Compensation is “the driving factor” in the shortage, he said.

“Our salaries are equal to or fairly competitive with other jurisdictions, but our page rate is the lowest in the country, by far,” Jester said. “Any other jurisdiction with a vacancy has more recruiting power than we have.”

Nuccio knows that all too well. Of the seven court reporter slots in Mecklenburg County, two have remained unfilled for some time now. He said that the two reporters who resigned—both of whom took similar jobs in northern states—said they were bolting for the greener pastures of better pay and stability.

Jester said other court reporters are hanging on, “hoping it’ll get better.”

This year, North Carolina’s court system lost more than $3.5 million in funding and only accounts for 2 percent of the state’s budget. Nuccio feels those are significant statistics.

“It’s this mysterious, unknown, least familiar third branch of government,” he said. “Kind of out of sight, out of mind — people assume it’s fine.”

Superior Court Judge John Bowers said funding is more of a “crisis” than an issue.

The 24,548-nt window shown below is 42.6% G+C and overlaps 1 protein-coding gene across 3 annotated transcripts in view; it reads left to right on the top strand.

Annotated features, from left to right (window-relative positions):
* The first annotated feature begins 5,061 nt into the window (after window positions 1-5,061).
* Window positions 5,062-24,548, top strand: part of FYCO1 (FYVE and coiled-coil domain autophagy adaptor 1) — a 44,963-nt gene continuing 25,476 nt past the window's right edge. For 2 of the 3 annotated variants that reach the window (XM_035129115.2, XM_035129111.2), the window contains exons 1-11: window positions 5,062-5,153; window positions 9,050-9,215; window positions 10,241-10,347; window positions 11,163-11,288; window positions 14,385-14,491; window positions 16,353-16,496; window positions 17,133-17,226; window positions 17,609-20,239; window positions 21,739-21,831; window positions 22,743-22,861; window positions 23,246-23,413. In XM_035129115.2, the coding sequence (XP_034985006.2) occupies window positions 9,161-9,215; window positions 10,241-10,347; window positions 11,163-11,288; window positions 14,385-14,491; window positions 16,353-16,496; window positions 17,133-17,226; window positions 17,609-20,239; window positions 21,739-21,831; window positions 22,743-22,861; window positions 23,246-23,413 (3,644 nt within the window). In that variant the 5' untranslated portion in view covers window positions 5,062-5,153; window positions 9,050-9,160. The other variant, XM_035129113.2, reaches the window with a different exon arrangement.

Nuccio offered that while everyone has taken hits since the recession, state courts are suffering “a death of a thousand cuts.”

“We’re slowly watching the degradation of the court system,” he said.

Nuccio said Mecklenburg courts have had to reprioritize previous arrangements to again ensure that there is a “solid record” of cases likely to be appealed.

“We’ll put the court reporters on the criminal trials and for civil trials we’ll tell attorneys, ‘You can hire your own reporters or we’re going to cancel the session,’ ” he said.

A ‘break-even thing’

In a recent case, Charlotte attorney Rob Wilson had to do that.

“The judge pulled us in chambers this morning and told us that there’s a shortage of court reporters and if the trial’s going to go forward, one option would be for the parties to the lawsuit to privately retain a court reporter and that’s the option we went with,” Wilson told The Charlotte Observer in September.

According to Nuccio, that’s unacceptable.